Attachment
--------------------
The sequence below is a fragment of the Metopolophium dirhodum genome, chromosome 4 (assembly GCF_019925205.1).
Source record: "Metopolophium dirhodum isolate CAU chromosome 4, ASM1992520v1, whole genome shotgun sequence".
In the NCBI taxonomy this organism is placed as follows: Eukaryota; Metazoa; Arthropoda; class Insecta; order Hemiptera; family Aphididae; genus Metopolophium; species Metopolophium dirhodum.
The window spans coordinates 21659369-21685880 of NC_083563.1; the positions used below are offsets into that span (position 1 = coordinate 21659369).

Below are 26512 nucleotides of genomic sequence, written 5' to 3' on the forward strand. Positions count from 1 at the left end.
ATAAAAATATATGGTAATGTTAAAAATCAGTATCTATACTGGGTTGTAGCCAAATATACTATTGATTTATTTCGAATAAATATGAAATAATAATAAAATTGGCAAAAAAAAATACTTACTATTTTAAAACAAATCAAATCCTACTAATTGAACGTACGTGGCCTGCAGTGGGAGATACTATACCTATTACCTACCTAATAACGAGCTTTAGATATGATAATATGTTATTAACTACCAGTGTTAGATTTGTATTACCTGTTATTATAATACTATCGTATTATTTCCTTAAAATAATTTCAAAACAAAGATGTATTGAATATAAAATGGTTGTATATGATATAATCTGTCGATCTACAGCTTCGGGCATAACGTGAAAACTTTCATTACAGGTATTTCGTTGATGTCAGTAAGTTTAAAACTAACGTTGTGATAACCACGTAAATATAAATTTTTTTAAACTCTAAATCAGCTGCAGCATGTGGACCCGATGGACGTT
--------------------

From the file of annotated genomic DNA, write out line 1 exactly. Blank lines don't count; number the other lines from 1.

The sequence below is a fragment of the Metopolophium dirhodum genome, chromosome 4 (assembly GCF_019925205.1).